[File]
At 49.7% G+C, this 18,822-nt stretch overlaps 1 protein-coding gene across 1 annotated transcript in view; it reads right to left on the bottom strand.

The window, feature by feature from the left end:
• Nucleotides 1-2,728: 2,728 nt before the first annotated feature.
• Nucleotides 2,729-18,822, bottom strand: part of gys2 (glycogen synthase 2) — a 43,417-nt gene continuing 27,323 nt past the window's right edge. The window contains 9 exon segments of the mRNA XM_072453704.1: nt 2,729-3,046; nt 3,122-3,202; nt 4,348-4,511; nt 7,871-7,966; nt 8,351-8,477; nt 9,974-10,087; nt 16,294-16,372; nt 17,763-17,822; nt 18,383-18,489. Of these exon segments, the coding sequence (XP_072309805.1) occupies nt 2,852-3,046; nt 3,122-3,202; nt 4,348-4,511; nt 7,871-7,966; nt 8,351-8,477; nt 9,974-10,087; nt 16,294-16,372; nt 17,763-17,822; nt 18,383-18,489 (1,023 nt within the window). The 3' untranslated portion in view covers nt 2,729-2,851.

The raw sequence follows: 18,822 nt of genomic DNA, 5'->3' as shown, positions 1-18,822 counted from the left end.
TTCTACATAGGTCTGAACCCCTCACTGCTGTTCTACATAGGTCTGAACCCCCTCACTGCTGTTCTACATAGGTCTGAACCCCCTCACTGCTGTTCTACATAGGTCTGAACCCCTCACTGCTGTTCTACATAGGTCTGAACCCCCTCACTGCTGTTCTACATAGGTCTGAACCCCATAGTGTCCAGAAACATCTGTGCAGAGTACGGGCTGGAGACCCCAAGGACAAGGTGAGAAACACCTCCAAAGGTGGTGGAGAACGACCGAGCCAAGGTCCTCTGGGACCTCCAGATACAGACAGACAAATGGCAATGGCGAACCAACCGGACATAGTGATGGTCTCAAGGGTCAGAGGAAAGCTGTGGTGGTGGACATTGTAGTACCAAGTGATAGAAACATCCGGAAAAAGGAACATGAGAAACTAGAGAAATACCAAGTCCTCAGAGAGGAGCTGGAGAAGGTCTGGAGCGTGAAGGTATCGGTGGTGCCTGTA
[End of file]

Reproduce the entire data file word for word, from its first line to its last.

At 49.7% G+C, this 18,822-nt stretch overlaps 1 protein-coding gene across 1 annotated transcript in view; it reads right to left on the bottom strand.

The window, feature by feature from the left end:
• Nucleotides 1-2,728: 2,728 nt before the first annotated feature.
• Nucleotides 2,729-18,822, bottom strand: part of gys2 (glycogen synthase 2) — a 43,417-nt gene continuing 27,323 nt past the window's right edge. The window contains 9 exon segments of the mRNA XM_072453704.1: nt 2,729-3,046; nt 3,122-3,202; nt 4,348-4,511; nt 7,871-7,966; nt 8,351-8,477; nt 9,974-10,087; nt 16,294-16,372; nt 17,763-17,822; nt 18,383-18,489. Of these exon segments, the coding sequence (XP_072309805.1) occupies nt 2,852-3,046; nt 3,122-3,202; nt 4,348-4,511; nt 7,871-7,966; nt 8,351-8,477; nt 9,974-10,087; nt 16,294-16,372; nt 17,763-17,822; nt 18,383-18,489 (1,023 nt within the window). The 3' untranslated portion in view covers nt 2,729-2,851.

The raw sequence follows: 18,822 nt of genomic DNA, 5'->3' as shown, positions 1-18,822 counted from the left end.
TTCTACATAGGTCTGAACCCCTCACTGCTGTTCTACATAGGTCTGAACCCCCTCACTGCTGTTCTACATAGGTCTGAACCCCCTCACTGCTGTTCTACATAGGTCTGAACCCCTCACTGCTGTTCTACATAGGTCTGAACCCCCTCACTGCTGTTCTACATAGGTCTGAACCCCATAGTGTCCAGAAACATCTGTGCAGAGTACGGGCTGGAGACCCCAAGGACAAGGTGAGAAACACCTCCAAAGGTGGTGGAGAACGACCGAGCCAAGGTCCTCTGGGACCTCCAGATACAGACAGACAAATGGCAATGGCGAACCAACCGGACATAGTGATGGTCTCAAGGGTCAGAGGAAAGCTGTGGTGGTGGACATTGTAGTACCAAGTGATAGAAACATCCGGAAAAAGGAACATGAGAAACTAGAGAAATACCAAGTCCTCAGAGAGGAGCTGGAGAAGGTCTGGAGCGTGAAGGTATCGGTGGTGCCTGTA